Poems of James Montgomery

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Routledge, Warne, & Routledge, 1860 - 379 pages

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Page 76 - There is a land, of every land the pride, Beloved by heaven o'er all the world beside...
Page 73 - Touched by remembrance, trembles to that pole ; For in this land of heaven's peculiar grace, The heritage of nature's noblest race, There is a spot of earth supremely blest, A dearer, sweeter spot than all the rest...
Page 106 - THERE is a calm for those who weep, A rest for weary pilgrims found, They softly lie and sweetly sleep Low in the ground.
Page 102 - There is a calm for those who weep, A rest for weary pilgrims found ; And while the mouldering ashes sleep Low in the ground...
Page 73 - A land of beauty, virtue, valor, truth, Time-tutored age and love-exalted youth: The wandering mariner, whose eye explores The wealthiest isles, the most enchanting shores, Views not a realm so bountiful and fair, Nor breathes the spirit of a purer air ; In every clime the...
Page 108 - Him midst shame and scorn ; My friendship's utmost zeal to try, He asked if I for Him would die ; The flesh was weak, my blood ran chill, But the free spirit cried,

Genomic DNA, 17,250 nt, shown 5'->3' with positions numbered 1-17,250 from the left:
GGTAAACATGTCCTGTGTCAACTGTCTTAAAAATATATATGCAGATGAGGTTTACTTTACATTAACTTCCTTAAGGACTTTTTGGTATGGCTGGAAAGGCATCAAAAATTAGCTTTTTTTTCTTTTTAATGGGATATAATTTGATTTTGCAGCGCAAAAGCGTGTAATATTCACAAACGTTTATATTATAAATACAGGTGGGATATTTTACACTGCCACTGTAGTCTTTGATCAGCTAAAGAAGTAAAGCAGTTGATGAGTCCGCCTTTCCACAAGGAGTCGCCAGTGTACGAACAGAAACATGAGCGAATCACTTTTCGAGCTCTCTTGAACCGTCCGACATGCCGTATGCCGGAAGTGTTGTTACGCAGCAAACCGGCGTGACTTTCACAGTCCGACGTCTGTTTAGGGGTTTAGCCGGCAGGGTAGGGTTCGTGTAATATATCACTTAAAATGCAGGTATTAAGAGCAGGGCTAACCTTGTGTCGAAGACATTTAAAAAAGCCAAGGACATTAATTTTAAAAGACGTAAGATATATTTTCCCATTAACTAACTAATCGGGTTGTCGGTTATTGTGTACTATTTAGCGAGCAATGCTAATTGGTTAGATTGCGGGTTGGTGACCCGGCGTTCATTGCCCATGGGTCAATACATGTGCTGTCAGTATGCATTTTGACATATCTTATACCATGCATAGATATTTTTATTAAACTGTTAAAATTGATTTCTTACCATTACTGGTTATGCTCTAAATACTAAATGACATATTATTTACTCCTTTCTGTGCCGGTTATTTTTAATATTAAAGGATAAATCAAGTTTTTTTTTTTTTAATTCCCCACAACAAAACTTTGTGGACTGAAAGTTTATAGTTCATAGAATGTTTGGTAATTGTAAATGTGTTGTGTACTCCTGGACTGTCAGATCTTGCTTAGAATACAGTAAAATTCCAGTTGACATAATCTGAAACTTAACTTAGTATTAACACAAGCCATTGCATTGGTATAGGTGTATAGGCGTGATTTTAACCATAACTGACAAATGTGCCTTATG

Page 107 - I gave him all ; he blessed it, brake, And ate; but gave me part again; Mine was an angel's portion then; For, while I fed with eager haste, That crust was manna to my taste.
Page 370 - Night is the time for toil; To plough the classic field, Intent to find the buried spoil Its wealthy furrows yield; Till all is ours that sages taught, That poets sang, or heroes wrought.
Page 44 - The Goldfinch, in his mirth ; The Thrush, a spendthrift of his powers, Enrapturing heaven and earth ; The Swan, in majesty and grace, Contemplative and still ; But roused, — no Falcon, in the chase, Could like his satire kill. The Linnet in simplicity, In tenderness the Dove ; But more than all beside was he The Nightingale in love. Oh ! had he never stoop'd to shame, Nor lent a charm to vice, How had Devotion loved to name That Bird of Paradise ! Peace to the dead! — In Scotia's choir Of Minstrels...
Page 56 - The Dead are like the stars by day ; — Withdrawn from mortal eye, But not extinct, they hold their way In glory through the sky : Spirits, from bondage thus set free, Vanish amidst immensity, Where human thought, like human sight, Fails to pursue their trackless flight.

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